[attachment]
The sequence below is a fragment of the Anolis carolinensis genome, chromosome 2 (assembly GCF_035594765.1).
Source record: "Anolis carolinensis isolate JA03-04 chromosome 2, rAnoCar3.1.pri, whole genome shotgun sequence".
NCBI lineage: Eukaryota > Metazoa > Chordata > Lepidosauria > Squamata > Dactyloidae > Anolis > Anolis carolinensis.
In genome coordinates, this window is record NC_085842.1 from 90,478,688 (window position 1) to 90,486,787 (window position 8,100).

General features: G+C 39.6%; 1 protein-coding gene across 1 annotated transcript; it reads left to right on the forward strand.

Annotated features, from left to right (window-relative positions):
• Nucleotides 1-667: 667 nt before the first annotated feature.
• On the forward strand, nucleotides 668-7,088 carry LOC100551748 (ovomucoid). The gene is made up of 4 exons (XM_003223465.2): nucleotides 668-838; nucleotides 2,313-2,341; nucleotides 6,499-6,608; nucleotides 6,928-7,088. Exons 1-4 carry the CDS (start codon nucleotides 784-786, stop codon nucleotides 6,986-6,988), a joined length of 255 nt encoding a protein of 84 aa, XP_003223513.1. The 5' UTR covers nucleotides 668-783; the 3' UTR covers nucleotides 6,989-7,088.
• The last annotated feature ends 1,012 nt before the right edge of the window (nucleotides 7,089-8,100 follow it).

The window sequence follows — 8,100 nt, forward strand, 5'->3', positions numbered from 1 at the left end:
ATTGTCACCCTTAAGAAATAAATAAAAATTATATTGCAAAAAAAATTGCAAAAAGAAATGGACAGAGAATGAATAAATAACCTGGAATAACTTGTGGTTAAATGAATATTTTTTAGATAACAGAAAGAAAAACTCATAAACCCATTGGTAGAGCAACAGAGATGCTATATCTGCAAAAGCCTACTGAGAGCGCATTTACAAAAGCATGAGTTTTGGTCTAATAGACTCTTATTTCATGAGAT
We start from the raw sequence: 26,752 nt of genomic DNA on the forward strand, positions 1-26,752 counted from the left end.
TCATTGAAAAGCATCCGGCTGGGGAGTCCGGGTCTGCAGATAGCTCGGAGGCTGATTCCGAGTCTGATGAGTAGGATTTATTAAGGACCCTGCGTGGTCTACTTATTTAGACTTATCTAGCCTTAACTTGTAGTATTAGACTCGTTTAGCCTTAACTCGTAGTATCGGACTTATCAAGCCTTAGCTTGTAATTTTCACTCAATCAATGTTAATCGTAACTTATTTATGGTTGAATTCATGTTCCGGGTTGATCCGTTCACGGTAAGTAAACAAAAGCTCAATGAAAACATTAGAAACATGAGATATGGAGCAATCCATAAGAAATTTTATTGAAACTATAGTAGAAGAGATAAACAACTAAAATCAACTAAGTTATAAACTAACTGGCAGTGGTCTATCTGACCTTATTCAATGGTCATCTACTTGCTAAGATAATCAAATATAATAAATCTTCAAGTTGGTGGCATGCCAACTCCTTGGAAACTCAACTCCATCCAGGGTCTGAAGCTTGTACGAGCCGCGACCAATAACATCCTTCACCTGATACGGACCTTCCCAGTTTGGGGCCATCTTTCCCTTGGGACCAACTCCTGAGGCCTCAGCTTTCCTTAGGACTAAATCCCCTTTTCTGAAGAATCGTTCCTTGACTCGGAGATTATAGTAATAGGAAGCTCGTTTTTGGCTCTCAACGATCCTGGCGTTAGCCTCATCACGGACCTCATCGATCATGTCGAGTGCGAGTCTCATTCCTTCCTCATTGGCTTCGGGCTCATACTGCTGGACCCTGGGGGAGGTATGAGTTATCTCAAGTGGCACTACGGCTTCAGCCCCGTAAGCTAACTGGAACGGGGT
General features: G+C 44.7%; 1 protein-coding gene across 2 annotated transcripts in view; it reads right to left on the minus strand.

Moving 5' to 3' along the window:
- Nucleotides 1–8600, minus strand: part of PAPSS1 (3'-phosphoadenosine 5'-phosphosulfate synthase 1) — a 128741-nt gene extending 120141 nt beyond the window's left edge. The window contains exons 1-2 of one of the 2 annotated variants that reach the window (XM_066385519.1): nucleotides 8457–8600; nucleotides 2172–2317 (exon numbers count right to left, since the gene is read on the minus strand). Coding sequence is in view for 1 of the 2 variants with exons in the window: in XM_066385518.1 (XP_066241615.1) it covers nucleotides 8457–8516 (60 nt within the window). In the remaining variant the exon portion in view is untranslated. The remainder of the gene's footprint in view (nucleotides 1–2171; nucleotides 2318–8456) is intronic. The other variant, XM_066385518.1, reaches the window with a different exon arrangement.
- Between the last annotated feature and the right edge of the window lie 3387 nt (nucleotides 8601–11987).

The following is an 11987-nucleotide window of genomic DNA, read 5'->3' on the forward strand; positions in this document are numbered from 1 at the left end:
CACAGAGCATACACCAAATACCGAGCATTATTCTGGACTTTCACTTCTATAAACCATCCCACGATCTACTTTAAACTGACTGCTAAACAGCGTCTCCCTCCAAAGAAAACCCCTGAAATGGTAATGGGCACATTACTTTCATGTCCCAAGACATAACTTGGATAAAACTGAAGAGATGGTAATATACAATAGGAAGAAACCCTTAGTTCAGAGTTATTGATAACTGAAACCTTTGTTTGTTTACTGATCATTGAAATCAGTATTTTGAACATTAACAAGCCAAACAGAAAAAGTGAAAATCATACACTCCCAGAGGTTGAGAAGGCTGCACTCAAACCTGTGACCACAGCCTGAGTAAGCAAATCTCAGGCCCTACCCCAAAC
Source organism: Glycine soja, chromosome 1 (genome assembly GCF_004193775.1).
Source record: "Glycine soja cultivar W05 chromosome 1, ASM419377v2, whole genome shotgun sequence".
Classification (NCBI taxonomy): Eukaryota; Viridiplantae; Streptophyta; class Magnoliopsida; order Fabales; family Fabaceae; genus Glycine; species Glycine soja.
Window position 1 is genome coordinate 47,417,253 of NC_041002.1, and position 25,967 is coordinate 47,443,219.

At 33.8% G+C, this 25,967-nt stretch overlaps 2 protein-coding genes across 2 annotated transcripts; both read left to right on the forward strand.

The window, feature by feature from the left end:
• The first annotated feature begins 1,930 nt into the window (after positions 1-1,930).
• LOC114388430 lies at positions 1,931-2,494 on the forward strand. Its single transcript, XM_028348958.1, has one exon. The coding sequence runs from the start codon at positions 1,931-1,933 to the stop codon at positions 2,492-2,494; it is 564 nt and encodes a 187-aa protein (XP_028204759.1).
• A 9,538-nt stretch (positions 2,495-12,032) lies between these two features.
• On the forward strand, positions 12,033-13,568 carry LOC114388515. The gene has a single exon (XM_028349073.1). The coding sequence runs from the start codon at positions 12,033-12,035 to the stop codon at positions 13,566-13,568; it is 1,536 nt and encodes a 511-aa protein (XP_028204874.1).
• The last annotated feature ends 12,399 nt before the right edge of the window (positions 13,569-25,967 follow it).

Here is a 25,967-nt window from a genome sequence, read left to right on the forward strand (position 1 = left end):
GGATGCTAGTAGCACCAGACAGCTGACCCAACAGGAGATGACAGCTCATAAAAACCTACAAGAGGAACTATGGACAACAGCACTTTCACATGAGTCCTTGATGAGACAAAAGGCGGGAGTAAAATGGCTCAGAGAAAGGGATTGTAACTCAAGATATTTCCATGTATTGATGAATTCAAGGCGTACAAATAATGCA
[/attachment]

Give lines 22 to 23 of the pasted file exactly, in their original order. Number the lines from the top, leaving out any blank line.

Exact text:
Classification (NCBI taxonomy): Eukaryota; Viridiplantae; Streptophyta; class Magnoliopsida; order Fabales; family Fabaceae; genus Glycine; species Glycine soja.
Window position 1 is genome coordinate 47,417,253 of NC_041002.1, and position 25,967 is coordinate 47,443,219.